Assessment of the remuneration of executives outside board positions showed decreases with the exception of CFO/company secretaries where the average total remuneration increased 14 percent when compared to Top500 2001. The CFO/company secretaries position is a combined position category combining the data of CFOs and company secretaries. The increase in average remuneration may be explicable again by reference to increase emphasis on financial management in the wake of corporate collapses and tougher market conditions. A more detailed study of the data shows that the principal factor accounting for the decrease was a decrease in the average level of short term incentive (STI) received. This is summarised below:
Average Short Term Incentive
Two possible explanations for this decrease in STI are:
1. Company performance on average this year has not matched company performance in the previous year.
2. The performance standards set for STI payments this year were higher/tougher than the previous year.
The other highlight of the data is the fact that NEDs showed an increase in average remuneration, against the above trend, of 5 percent. While average STI received also decreased for this group, average total remuneration increased from $55,000 to $58,000.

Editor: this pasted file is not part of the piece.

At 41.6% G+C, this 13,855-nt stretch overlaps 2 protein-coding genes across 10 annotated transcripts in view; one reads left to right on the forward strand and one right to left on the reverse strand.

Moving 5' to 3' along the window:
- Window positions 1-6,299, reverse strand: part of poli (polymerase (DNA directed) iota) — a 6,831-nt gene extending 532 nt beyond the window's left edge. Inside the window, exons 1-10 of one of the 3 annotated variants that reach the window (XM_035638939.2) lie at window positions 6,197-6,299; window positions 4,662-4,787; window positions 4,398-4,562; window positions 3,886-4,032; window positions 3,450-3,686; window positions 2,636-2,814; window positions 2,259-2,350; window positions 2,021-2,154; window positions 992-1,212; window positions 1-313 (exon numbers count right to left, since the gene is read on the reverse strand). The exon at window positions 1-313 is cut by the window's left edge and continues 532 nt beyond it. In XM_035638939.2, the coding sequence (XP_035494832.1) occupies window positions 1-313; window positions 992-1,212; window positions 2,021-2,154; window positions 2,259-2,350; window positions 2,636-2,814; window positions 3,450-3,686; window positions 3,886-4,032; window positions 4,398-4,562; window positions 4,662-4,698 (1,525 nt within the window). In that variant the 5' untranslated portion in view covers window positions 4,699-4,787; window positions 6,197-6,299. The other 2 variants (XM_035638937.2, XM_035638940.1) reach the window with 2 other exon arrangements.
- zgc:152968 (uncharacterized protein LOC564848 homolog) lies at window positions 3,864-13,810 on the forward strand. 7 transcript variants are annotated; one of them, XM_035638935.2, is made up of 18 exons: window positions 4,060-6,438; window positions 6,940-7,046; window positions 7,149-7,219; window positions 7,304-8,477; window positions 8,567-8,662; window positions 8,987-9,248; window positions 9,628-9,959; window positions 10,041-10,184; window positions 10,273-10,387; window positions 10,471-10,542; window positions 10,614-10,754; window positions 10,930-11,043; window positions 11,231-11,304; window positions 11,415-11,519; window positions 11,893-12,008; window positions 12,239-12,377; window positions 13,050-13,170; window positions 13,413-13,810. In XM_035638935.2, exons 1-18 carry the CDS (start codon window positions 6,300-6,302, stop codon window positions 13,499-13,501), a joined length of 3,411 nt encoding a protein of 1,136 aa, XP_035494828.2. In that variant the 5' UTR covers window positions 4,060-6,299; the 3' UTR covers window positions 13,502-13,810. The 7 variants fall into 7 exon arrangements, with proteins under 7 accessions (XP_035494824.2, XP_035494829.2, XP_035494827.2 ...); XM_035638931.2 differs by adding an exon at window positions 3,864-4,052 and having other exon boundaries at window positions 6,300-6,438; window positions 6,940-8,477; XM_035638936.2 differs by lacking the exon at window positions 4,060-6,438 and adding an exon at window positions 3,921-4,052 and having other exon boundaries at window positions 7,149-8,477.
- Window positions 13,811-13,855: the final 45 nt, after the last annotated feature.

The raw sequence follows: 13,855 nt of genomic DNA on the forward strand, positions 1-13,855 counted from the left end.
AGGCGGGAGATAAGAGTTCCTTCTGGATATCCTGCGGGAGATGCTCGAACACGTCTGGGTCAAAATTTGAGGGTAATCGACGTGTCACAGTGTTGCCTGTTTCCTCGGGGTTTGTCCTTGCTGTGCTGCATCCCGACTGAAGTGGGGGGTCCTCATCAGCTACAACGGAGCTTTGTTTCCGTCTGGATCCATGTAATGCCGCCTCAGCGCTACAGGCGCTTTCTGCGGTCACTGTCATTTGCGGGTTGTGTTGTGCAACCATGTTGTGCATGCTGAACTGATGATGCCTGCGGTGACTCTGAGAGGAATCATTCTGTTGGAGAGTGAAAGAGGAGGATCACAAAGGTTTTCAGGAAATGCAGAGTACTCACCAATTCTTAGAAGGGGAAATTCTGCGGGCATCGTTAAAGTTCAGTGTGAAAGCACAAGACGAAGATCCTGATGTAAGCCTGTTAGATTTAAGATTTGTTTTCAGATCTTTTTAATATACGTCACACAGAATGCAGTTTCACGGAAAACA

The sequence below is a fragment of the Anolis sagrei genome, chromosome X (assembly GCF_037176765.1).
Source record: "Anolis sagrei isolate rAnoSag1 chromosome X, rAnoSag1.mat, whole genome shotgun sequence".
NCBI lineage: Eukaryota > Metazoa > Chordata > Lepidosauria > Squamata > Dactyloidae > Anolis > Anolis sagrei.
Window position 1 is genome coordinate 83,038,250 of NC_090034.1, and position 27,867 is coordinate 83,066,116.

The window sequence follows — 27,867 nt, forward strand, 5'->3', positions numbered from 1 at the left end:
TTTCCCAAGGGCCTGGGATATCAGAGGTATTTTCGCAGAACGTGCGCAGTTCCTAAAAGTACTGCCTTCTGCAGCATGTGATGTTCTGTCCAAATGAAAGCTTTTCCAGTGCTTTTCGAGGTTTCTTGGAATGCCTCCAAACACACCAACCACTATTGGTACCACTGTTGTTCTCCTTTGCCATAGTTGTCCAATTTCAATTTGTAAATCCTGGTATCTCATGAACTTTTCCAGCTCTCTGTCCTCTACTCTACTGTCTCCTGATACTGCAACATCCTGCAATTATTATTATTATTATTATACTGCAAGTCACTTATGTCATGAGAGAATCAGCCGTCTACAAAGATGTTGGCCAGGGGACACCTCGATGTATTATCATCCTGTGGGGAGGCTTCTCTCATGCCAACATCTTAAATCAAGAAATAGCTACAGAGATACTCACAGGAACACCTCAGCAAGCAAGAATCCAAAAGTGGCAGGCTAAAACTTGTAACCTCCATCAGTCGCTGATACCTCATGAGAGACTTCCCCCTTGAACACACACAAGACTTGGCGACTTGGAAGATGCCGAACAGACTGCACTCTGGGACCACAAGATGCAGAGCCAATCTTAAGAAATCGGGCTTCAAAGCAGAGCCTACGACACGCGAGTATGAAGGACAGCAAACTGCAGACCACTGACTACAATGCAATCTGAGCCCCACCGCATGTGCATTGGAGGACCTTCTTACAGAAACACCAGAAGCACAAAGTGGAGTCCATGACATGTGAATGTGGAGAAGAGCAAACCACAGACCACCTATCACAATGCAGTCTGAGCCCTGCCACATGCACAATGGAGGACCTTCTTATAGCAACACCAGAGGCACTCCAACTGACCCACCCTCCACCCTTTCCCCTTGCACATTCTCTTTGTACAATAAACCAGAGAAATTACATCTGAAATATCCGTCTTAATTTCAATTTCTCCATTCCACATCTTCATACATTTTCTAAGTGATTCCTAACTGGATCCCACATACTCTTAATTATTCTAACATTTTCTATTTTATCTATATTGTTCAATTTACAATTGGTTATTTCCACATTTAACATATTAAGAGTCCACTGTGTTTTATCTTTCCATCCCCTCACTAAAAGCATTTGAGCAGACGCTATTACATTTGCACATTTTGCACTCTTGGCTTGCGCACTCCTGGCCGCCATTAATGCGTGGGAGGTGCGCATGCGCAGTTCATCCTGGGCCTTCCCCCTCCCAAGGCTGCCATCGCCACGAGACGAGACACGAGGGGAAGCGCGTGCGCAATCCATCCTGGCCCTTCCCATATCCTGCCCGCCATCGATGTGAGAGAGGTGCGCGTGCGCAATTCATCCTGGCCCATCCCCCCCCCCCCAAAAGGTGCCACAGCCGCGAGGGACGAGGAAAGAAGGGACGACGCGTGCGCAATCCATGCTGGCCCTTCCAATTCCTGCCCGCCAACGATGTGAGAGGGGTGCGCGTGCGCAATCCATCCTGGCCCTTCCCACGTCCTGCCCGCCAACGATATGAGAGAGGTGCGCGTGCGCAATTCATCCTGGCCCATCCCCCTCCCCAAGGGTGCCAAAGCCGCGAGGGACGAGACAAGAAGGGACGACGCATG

While the increase is not great, the fact that it is against the trend is one possible explanation for this increase is that NEDs are negotiating higher fixed pay in response to the perceived higher risk due to the recent collapses of major companies such as HIH and One.Tel.
Average fixed remunerations
Chairman - $99,000
Provision of STIs remained constant with the 2001 data with only 2 percent of companies who identified their chairman's remuneration differentiating a short-term incentive component. The total remuneration (total fixed remuneration (TFR) and STI) has fallen from a 2001 average of $124,000 to a 2002 average of $100,000, a decrease of 19 percent.
NED - $58,000
Provision of STIs remained constant with the 2001 data with only 1 percent of companies who identified their NED remuneration differentiating a short-term incentive component. NEDs are the only board category participant that increased their total remuneration (TFR + STI) from a 2001 average of $55,000 to a 2002 average of $58,000, an increase of 5 percent.
MD/CEO - $529,000
Provision of STIs decreased from the 2001 data with only 45 percent of companies who identified their MD/CEO remuneration differentiating a short-term incentive component (49 percent in 2001). The total remuneration has fallen from a 2001 average of $770,000 to a 2002 average of $684,000, a decrease of 11 percent.